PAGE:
The mayor of Irondale has gone on the offensive to find the person who released a police report naming a city councilman’s son in a marijuana trafficking incident.
Jefferson County District Attorney David Barber is now investigating police handling of the case, according to a published report, and Irondale Mayor Allen Ramsey is demanding police officers take lie detector tests to find out who gave the police report to a morning radio talk show.
“We’re looking into it. That’s all I’m going to say,” Barber said.
An Irondale police report names Matt Jackson, 19, son of Councilman Ray Jackson, as the defendant in an April 28 marijuana trafficking incident. Officers found 3 gallon-sized plastic zipper bags of a green, leafy substance “believed to be marijuana” in the car he was driving, according to the police report.
In the report, an Irondale officer wrote that he told an Irondale detective “that the subject (Jackson) was under arrest for possession of marijuana.” The report stated the offense was trafficking marijuana. Marijuana trafficking is a felony offense.
Jackson, according to the report, ran from the officers, who lost him after pursuing him for a few blocks. The report also stated that “felony warrants are pending.”
It was not clear this morning whether Jackson was ever formally charged.
A Jefferson County District Attorney’s office official said today that normally, when someone is arrested for a felony, that person is taken before a judge within 72 hours, and charges and a bond are determined there.
Ramsey said at a City Council meeting Tuesday that the police reports are confidential.
However, Dennis Bailey, an attorney who specializes in freedom-of-information cases and works with the Alabama Press Association, disagrees.
“It should raise questions as to why this individual report was not available to the public except by a whistleblower,” Bailey said.
“By and large these reports are made available to the public and they should be to prevent this situation from happening, i.e., a connected person doesn’t have their report made available while if it were Joe Blow on the street it would be public record for them.”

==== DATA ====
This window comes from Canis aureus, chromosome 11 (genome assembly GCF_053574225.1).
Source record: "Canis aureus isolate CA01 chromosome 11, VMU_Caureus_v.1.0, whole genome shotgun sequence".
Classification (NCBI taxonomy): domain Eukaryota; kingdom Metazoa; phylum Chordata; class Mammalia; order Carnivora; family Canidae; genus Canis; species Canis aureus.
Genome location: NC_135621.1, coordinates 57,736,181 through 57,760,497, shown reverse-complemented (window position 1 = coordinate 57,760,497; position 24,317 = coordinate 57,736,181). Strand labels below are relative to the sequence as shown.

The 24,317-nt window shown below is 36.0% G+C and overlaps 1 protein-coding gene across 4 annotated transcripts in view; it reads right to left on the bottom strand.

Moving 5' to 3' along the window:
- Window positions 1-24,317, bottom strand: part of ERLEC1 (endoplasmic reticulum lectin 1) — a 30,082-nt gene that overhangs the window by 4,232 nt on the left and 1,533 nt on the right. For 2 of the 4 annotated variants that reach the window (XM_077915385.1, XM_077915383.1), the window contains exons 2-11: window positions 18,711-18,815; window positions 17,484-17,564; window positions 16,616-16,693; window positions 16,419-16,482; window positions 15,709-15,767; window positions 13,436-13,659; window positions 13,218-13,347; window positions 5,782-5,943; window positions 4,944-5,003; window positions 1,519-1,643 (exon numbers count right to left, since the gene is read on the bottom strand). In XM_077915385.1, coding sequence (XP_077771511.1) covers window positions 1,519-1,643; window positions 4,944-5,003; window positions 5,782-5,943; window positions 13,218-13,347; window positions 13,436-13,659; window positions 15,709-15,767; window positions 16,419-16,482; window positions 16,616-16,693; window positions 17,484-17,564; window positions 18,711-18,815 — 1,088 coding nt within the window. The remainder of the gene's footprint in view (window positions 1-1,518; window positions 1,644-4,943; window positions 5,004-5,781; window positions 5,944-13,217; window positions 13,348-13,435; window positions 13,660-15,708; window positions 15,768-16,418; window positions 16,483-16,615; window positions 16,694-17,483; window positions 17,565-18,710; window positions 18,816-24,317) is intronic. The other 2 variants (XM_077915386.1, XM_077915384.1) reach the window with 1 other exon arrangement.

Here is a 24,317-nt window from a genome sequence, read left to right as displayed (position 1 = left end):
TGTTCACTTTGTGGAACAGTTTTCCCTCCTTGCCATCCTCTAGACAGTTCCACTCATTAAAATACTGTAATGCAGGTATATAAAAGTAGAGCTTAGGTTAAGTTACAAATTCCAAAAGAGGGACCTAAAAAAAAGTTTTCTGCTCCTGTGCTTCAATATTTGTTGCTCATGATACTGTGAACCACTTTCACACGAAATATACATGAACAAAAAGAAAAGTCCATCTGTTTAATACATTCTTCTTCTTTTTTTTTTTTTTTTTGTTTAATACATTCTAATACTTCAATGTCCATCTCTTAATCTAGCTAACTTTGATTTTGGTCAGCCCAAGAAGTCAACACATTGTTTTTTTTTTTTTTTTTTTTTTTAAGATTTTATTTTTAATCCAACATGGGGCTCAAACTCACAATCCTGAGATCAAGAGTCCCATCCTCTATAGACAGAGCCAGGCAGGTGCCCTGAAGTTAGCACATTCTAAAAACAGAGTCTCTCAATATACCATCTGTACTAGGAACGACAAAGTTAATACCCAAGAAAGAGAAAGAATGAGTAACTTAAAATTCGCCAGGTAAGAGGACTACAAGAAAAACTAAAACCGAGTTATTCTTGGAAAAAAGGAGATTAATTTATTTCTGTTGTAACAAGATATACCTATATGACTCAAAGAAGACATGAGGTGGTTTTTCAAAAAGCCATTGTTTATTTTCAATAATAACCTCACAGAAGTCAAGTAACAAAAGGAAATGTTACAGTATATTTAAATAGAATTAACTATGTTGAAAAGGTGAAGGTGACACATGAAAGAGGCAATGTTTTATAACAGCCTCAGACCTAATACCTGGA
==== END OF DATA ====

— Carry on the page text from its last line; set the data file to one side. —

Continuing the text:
At the council meeting Tuesday, Ramsey said he wanted to submit city employees to a polygraph test.
None of the Irondale City Council members contacted Wednesday would comment on the police report. Messages left for Irondale Police Chief Norman Stapp were not returned Wednesday.
The district attorney’s investigation began after someone gave Russ and Dee Fine, morning radio hosts at WYDE (101.1 FM), a copy of the arrest report detailing the arrest.
“I think it smells bad. I think it appears as though Ray Jackson’s son is receiving preferential treatment,” Dee Fine said.
Fine said she notified Ramsey, then Barber and the FBI.
She said she was surprised by Ramsey’s reaction to the information she brought him. Instead of launching an investigation into the fact that Matt Jackson had never been charged, Ramsey “circles the wagons,” Fine said.
The plan to use a lie detector on city police officers has Irondale council members divided.
“I’ll be the first one in line to take it,” Councilwoman Sue Miles said.
Miles said she didn’t want to say anything else because of Barber’s investigation.
Other members remain steadfast against the test.
“I’m not in favor of giving the lie detector test,” Councilman Ronald Bagwell said. Bagwell said he wouldn’t take the test.
Councilman Jack Boone said he wouldn’t take a test, but he would vote for giving the test to others if the polygraph operator came from outside the city of Irondale.
“I wouldn’t have any problem voting for it if we brought somebody from outside that wasn’t affiliated with anybody in the city,” Boone said.
Councilman Pete Crye wouldn’t comment on the lie detector tests, but he said he objected to what he called the release of “confidential information” from the Police Department.
“The front (of the report) is (public record), the back isn’t,” Crye said.
Crye said the back could include witness names and addresses, which he said weren’t public record. There are no names of witnesses on the report for Matt Jackson, except the police officer’s names. Bailey said, in some instances, the backs of police reports are not made public ‹ usually if there is some investigative work included on the back.
There is only a recount of the incident on the back of the report, as shown in a copy obtained by the Birmingham Post-Herald.